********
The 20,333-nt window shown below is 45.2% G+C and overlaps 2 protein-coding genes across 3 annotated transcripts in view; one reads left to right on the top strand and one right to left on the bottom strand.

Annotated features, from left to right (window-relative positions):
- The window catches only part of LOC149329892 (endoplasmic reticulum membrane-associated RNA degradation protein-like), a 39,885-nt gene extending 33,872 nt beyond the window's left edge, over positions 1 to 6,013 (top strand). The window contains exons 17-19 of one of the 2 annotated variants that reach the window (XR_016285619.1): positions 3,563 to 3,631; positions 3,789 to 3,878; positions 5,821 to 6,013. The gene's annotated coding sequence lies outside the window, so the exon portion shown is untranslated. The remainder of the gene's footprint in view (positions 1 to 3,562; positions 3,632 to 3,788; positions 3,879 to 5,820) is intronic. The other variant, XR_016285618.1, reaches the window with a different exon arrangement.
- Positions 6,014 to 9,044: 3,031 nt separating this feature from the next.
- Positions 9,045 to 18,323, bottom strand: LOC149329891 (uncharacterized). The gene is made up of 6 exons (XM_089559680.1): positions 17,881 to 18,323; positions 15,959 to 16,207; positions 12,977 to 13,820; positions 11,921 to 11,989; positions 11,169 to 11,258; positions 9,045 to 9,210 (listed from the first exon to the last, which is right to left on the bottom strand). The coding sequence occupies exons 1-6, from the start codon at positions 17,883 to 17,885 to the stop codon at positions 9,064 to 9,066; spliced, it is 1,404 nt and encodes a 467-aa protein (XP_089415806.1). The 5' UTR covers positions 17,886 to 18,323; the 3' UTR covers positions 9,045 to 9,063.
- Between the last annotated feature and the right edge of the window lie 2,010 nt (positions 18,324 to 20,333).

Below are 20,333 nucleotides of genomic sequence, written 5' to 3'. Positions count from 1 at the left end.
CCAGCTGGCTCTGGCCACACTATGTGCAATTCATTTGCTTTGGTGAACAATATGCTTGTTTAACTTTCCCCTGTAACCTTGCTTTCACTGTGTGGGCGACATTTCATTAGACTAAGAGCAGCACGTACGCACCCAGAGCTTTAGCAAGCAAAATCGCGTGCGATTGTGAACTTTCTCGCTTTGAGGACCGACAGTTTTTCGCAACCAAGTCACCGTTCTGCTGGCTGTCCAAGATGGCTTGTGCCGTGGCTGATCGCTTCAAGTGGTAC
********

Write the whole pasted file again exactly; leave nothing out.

The 20,333-nt window shown below is 45.2% G+C and overlaps 2 protein-coding genes across 3 annotated transcripts in view; one reads left to right on the top strand and one right to left on the bottom strand.

Annotated features, from left to right (window-relative positions):
- The window catches only part of LOC149329892 (endoplasmic reticulum membrane-associated RNA degradation protein-like), a 39,885-nt gene extending 33,872 nt beyond the window's left edge, over positions 1 to 6,013 (top strand). The window contains exons 17-19 of one of the 2 annotated variants that reach the window (XR_016285619.1): positions 3,563 to 3,631; positions 3,789 to 3,878; positions 5,821 to 6,013. The gene's annotated coding sequence lies outside the window, so the exon portion shown is untranslated. The remainder of the gene's footprint in view (positions 1 to 3,562; positions 3,632 to 3,788; positions 3,879 to 5,820) is intronic. The other variant, XR_016285618.1, reaches the window with a different exon arrangement.
- Positions 6,014 to 9,044: 3,031 nt separating this feature from the next.
- Positions 9,045 to 18,323, bottom strand: LOC149329891 (uncharacterized). The gene is made up of 6 exons (XM_089559680.1): positions 17,881 to 18,323; positions 15,959 to 16,207; positions 12,977 to 13,820; positions 11,921 to 11,989; positions 11,169 to 11,258; positions 9,045 to 9,210 (listed from the first exon to the last, which is right to left on the bottom strand). The coding sequence occupies exons 1-6, from the start codon at positions 17,883 to 17,885 to the stop codon at positions 9,064 to 9,066; spliced, it is 1,404 nt and encodes a 467-aa protein (XP_089415806.1). The 5' UTR covers positions 17,886 to 18,323; the 3' UTR covers positions 9,045 to 9,063.
- Between the last annotated feature and the right edge of the window lie 2,010 nt (positions 18,324 to 20,333).

Below are 20,333 nucleotides of genomic sequence, written 5' to 3'. Positions count from 1 at the left end.
CCAGCTGGCTCTGGCCACACTATGTGCAATTCATTTGCTTTGGTGAACAATATGCTTGTTTAACTTTCCCCTGTAACCTTGCTTTCACTGTGTGGGCGACATTTCATTAGACTAAGAGCAGCACGTACGCACCCAGAGCTTTAGCAAGCAAAATCGCGTGCGATTGTGAACTTTCTCGCTTTGAGGACCGACAGTTTTTCGCAACCAAGTCACCGTTCTGCTGGCTGTCCAAGATGGCTTGTGCCGTGGCTGATCGCTTCAAGTGGTAC